Unvaccinated kids at higher risk for whooping cough
With cases popping up across the U.S., a study from the journal Pediatrics, gives more justification to the whooping cough vaccine. The study says kids may be at a higher risk for serious illness, specifically whooping cough, if not vaccinated.
Researchers found that in New York, nearly twice as many parents sought religious exemptions from vaccination in 2011. In the same year, they found that incidents of whooping cough also increased.
“The reason for the rising rates for religious exemptions is unknown. Our preliminary results suggest that it’s not for religious reasons alone,” said study senior author Dr. Jana Shaw, in a statement.
According to the Centers for Disease Control and Prevention, in 2012, there were more than 41,000 whooping cough cases with 18 deaths, mostly in infants, were reported in the U.S.
Across the state, exemption rates went up from 0.23 percent to 0.45 percent between 2000 and 2011. “But some counties are much higher — up to 5.58 percent,” Shaw said.
The study reported that unvaccinated children were 14 times more likely to catch whooping cough than those who were vaccinated.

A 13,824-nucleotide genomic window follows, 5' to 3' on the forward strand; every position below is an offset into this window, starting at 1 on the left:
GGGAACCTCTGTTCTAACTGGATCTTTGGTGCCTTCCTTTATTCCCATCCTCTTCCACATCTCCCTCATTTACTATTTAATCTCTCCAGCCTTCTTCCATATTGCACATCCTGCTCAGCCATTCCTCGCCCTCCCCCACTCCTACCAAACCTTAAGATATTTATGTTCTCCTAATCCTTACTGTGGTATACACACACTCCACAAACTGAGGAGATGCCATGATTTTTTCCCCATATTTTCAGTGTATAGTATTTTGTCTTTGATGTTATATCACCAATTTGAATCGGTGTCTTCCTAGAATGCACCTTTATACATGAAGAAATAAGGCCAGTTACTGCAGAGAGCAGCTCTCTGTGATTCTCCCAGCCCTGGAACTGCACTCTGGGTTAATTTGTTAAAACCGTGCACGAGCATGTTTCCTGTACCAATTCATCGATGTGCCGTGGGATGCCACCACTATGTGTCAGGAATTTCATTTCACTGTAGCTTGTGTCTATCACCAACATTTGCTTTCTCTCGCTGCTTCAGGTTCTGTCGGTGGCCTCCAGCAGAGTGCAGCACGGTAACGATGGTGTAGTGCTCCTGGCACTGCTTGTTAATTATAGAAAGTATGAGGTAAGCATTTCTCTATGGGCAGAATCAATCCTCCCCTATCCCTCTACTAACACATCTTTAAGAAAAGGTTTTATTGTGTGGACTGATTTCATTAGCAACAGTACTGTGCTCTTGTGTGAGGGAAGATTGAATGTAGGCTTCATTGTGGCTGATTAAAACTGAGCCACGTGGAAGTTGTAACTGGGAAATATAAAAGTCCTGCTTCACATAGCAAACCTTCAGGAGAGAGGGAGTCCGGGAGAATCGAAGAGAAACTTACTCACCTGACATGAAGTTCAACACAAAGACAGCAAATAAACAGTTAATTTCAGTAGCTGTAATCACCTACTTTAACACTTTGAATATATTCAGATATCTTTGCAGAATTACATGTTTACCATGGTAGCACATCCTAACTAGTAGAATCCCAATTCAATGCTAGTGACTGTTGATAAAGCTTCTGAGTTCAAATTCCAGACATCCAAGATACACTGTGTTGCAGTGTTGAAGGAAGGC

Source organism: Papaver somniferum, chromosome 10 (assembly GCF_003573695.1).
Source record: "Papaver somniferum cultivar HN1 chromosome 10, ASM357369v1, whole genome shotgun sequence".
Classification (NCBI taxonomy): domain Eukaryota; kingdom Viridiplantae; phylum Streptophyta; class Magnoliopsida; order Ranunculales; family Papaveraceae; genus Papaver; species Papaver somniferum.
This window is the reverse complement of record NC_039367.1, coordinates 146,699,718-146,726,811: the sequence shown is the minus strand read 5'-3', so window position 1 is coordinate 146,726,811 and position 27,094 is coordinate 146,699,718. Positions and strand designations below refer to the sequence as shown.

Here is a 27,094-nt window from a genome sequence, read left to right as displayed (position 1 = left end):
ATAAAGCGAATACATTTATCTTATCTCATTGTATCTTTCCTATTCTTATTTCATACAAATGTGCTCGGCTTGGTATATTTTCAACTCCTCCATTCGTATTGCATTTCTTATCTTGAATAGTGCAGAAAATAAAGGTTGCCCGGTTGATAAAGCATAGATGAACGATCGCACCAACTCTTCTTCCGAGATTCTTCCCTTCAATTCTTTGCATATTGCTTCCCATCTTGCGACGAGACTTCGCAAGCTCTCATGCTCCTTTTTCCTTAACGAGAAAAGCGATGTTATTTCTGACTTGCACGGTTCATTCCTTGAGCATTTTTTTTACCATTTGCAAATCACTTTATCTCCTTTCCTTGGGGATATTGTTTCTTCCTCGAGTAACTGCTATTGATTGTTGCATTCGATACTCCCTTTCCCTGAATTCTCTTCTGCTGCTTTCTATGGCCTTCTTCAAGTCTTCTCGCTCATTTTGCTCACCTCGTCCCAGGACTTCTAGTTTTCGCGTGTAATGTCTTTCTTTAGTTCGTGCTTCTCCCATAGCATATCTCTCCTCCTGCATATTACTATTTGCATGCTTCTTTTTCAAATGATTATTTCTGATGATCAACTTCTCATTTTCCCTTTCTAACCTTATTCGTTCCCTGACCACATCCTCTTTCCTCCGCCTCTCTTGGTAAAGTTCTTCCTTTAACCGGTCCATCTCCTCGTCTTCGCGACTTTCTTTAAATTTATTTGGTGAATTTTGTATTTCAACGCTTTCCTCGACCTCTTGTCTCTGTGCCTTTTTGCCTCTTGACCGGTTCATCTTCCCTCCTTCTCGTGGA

New York state mandates that children enrolled in its schools must be immunized for diphtheria, tetanus, whooping cough, polio, hepatitis B, measles, mumps, rubella and varicella (chickenpox). But if a family has religious causes for not vaccinating their child, they can be exempt.
Researchers noted that the current vaccine has fewer side effects than the old one and does not work for as long a time period. With that, they stress the importance of children receiving their vaccines and boosters on schedule so that the delay does not increase their chance of exposure to whooping cough.
“It’s troubling from an ethical standpoint,” Shaw said. “If you have gotten an exemption for your child, not only are they at higher risk of [whooping cough], but you’re putting other children at risk — even those who have been vaccinated.”
“As a result, I believe that receiving vaccines are essential to keeping our children safe,” he says. “Parents need to keep educated on the vaccines out there and not be afraid to talk to their physician about their concerns. There is so much information on the internet, people can be confused about what is really true out there.”
About the Author
Sarah Scroggins, health enews contributor, is the director of social media at Advocate Aurora Health. She has a BA and MA in Communications. When not on social media, she loves reading a good book (or audiobook), watching the latest Netflix series and teaching a college night class.